Shows usually last for 2 days, Saturday and Sunday. If you buy an item on Saturday, and you decide you don't want it or it's JUNK, you can return to the show on Sunday and cram it in their face. Although, at this point, you'd probably want to cram it somewhere else! hehehehe 
Bad Thad's Show Rule 5 - Spend Thy Money Wisely
Comparison shop. Before you buy anything walk around and see what different vendors are charging for an item you want to buy. After you have "surveyed" the market, so to speak, go to the vendor that you feel you can trust for service and ask him to beat the lowest price -- or at least to match it. Most vendors at these shows are willing to come down from the first price they quote. Pay attention to the vendor's attitude when you ask for a lower price -- it tells you a lot about what his attitude will be if you have a problem with the item he sells you. In other words, a rude or nasty response to your request for a lower price is a good sign that you'll get the same response, or worse, if you have to return an item. The best way to learn about prices is to check the web before you go to a show. Visit http://www.killerapp.com/ and you will find what the lowest price is for any hardware you are planning to buy. If you decide to buy over the internet, check out http://www.resellerratings.com/ and see what other customers have to say about the vendor you are thinking of ordering from. 
Bad Thad's Show Rule 6 - Go With the Crowd
One of the best ways to find a good vendor is to look for those that have the biggest crowds at their booths. There's usually a good reason for all the customer interest. While you're there keep your ears open to what the customers are saying. You can learn a lot by tuning into conversations. And hey, don't be afraid to ask questions of your fellow shoppers -- most of gurus are pretty darn friendly.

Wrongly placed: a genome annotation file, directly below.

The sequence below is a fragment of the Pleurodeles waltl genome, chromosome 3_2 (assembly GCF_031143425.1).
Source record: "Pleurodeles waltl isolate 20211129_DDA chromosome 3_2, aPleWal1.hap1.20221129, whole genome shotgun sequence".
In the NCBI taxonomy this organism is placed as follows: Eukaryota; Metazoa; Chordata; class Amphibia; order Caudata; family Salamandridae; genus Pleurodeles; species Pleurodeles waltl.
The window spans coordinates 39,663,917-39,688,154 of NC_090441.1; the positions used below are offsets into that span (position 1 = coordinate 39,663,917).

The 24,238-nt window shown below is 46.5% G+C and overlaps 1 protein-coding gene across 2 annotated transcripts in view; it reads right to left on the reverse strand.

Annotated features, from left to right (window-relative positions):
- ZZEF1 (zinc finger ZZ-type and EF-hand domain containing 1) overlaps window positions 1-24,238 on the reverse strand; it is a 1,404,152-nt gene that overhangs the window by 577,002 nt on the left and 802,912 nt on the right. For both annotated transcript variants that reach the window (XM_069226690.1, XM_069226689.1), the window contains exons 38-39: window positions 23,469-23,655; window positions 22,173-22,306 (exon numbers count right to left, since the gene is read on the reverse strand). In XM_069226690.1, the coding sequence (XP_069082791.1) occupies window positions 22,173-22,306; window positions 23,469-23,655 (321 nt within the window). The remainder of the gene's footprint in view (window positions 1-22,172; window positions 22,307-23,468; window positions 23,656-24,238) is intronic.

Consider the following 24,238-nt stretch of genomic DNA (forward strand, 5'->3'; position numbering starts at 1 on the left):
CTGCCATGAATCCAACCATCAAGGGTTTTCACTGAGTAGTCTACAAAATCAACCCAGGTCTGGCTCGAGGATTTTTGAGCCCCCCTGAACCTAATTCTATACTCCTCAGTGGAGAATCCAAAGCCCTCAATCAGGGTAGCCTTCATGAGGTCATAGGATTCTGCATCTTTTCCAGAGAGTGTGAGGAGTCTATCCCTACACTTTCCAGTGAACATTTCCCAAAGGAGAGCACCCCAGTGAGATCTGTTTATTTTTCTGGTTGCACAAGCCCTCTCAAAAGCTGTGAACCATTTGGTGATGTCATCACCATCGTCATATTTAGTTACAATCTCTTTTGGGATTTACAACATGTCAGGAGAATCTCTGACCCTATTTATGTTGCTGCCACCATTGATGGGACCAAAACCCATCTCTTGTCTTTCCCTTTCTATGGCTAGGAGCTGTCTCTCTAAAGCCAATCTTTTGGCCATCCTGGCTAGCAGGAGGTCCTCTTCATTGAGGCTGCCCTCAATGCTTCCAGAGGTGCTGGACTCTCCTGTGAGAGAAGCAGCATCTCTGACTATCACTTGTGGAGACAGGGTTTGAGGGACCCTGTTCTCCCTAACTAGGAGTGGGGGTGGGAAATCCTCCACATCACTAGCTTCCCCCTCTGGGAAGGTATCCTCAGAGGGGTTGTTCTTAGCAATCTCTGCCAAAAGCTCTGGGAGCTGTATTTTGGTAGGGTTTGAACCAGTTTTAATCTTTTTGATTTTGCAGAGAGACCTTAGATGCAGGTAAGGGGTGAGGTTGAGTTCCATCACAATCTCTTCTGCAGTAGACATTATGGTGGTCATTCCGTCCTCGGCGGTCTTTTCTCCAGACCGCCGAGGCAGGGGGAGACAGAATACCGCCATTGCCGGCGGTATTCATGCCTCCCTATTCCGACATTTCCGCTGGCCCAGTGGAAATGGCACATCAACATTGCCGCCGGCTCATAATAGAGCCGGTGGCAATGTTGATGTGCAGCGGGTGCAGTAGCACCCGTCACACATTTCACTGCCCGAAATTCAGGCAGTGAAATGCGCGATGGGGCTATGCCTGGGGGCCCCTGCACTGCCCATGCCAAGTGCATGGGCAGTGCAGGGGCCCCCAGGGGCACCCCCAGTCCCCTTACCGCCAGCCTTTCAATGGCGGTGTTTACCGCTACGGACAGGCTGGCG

Bad Thad's Show Rule 7 - Beware Forked Tongues

I have found that about a third of the vendors at a computer show are liars. They will tell you whatever they think you need to hear. Well, if you don't know that much about computers ask the same question from several vendors. And again, look for the vendors with a crowd -- they usually know what they're talking about. The worst possible scam at computer shows is the "mismarked" CPU game. Yep, about 20% of the processor chips sold in this country have had their name plates changed by some very sophisticated criminals. What this means is that an Intel Pentium II 300mhz computer chip will have had its name "erased" and replace with Pentium II 450, or even Pentium III. YOU CAN'T TELL BY LOOKING AT THE CHIPS. The key is, if you don't trust a vendor 100% don't buy a CPU from him. A computer will not be fooled by mismarking, so if you do buy a CPU get it into a PC quickly and see what the computer says when it first boots up. Cyrix and AMD CPUs are easier to remark than Intel chips, so be doubly careful with these. I only buy CPUs from a few reputable Internet suppliers. Also local computer vendors are a good source -- but a few of these have sold mismarked chips unknowingly.

Bad Thad's Show Rule 8 - Don't Get Greedy

IF IT SEEMS TOO GOOD TO BE TRUE IT PROBABLY IS!